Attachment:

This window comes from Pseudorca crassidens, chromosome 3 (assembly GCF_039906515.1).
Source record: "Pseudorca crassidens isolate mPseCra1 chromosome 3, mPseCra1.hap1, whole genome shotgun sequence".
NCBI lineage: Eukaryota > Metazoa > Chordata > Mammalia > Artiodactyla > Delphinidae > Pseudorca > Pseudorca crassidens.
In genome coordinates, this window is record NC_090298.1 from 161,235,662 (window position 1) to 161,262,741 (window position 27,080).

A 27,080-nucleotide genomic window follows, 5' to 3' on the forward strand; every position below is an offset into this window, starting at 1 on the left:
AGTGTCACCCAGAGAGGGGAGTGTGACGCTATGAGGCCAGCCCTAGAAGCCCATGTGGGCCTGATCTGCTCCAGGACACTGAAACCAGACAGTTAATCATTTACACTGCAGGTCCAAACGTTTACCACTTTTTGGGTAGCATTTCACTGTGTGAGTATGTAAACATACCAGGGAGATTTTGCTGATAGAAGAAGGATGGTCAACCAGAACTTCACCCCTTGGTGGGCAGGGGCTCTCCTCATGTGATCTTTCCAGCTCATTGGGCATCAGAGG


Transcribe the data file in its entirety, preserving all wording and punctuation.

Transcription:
This window comes from Pseudorca crassidens, chromosome 3 (assembly GCF_039906515.1).
Source record: "Pseudorca crassidens isolate mPseCra1 chromosome 3, mPseCra1.hap1, whole genome shotgun sequence".
NCBI lineage: Eukaryota > Metazoa > Chordata > Mammalia > Artiodactyla > Delphinidae > Pseudorca > Pseudorca crassidens.
In genome coordinates, this window is record NC_090298.1 from 161,235,662 (window position 1) to 161,262,741 (window position 27,080).

A 27,080-nucleotide genomic window follows, 5' to 3' on the forward strand; every position below is an offset into this window, starting at 1 on the left:
AGTGTCACCCAGAGAGGGGAGTGTGACGCTATGAGGCCAGCCCTAGAAGCCCATGTGGGCCTGATCTGCTCCAGGACACTGAAACCAGACAGTTAATCATTTACACTGCAGGTCCAAACGTTTACCACTTTTTGGGTAGCATTTCACTGTGTGAGTATGTAAACATACCAGGGAGATTTTGCTGATAGAAGAAGGATGGTCAACCAGAACTTCACCCCTTGGTGGGCAGGGGCTCTCCTCATGTGATCTTTCCAGCTCATTGGGCATCAGAGG